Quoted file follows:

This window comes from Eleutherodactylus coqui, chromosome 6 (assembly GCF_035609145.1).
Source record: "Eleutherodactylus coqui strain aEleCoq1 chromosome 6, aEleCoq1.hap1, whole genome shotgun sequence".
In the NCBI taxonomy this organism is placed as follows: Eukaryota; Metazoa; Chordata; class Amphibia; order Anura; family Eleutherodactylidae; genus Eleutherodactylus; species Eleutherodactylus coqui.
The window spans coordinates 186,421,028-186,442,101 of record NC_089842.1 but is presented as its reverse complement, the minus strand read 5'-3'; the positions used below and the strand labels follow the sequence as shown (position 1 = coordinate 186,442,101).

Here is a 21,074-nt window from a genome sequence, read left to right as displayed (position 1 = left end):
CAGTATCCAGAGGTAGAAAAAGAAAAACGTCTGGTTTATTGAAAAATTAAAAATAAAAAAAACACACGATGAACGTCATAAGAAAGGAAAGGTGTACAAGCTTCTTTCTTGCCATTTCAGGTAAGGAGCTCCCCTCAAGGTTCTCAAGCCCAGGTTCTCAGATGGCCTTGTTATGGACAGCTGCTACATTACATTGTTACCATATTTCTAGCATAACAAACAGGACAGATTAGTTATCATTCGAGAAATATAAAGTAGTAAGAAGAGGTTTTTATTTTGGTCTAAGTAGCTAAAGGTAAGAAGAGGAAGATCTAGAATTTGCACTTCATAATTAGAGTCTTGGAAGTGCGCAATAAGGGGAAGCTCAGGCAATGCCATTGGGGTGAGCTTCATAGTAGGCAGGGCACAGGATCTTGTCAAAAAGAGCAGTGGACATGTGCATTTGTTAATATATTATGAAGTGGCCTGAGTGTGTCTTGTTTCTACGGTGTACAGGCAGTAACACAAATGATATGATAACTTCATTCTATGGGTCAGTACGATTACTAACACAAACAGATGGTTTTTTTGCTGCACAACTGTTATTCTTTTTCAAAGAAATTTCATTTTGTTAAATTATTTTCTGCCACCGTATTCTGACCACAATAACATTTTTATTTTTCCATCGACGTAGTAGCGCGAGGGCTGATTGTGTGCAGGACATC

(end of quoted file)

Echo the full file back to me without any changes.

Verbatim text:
This window comes from Eleutherodactylus coqui, chromosome 6 (assembly GCF_035609145.1).
Source record: "Eleutherodactylus coqui strain aEleCoq1 chromosome 6, aEleCoq1.hap1, whole genome shotgun sequence".
In the NCBI taxonomy this organism is placed as follows: Eukaryota; Metazoa; Chordata; class Amphibia; order Anura; family Eleutherodactylidae; genus Eleutherodactylus; species Eleutherodactylus coqui.
The window spans coordinates 186,421,028-186,442,101 of record NC_089842.1 but is presented as its reverse complement, the minus strand read 5'-3'; the positions used below and the strand labels follow the sequence as shown (position 1 = coordinate 186,442,101).

Here is a 21,074-nt window from a genome sequence, read left to right as displayed (position 1 = left end):
CAGTATCCAGAGGTAGAAAAAGAAAAACGTCTGGTTTATTGAAAAATTAAAAATAAAAAAAACACACGATGAACGTCATAAGAAAGGAAAGGTGTACAAGCTTCTTTCTTGCCATTTCAGGTAAGGAGCTCCCCTCAAGGTTCTCAAGCCCAGGTTCTCAGATGGCCTTGTTATGGACAGCTGCTACATTACATTGTTACCATATTTCTAGCATAACAAACAGGACAGATTAGTTATCATTCGAGAAATATAAAGTAGTAAGAAGAGGTTTTTATTTTGGTCTAAGTAGCTAAAGGTAAGAAGAGGAAGATCTAGAATTTGCACTTCATAATTAGAGTCTTGGAAGTGCGCAATAAGGGGAAGCTCAGGCAATGCCATTGGGGTGAGCTTCATAGTAGGCAGGGCACAGGATCTTGTCAAAAAGAGCAGTGGACATGTGCATTTGTTAATATATTATGAAGTGGCCTGAGTGTGTCTTGTTTCTACGGTGTACAGGCAGTAACACAAATGATATGATAACTTCATTCTATGGGTCAGTACGATTACTAACACAAACAGATGGTTTTTTTGCTGCACAACTGTTATTCTTTTTCAAAGAAATTTCATTTTGTTAAATTATTTTCTGCCACCGTATTCTGACCACAATAACATTTTTATTTTTCCATCGACGTAGTAGCGCGAGGGCTGATTGTGTGCAGGACATC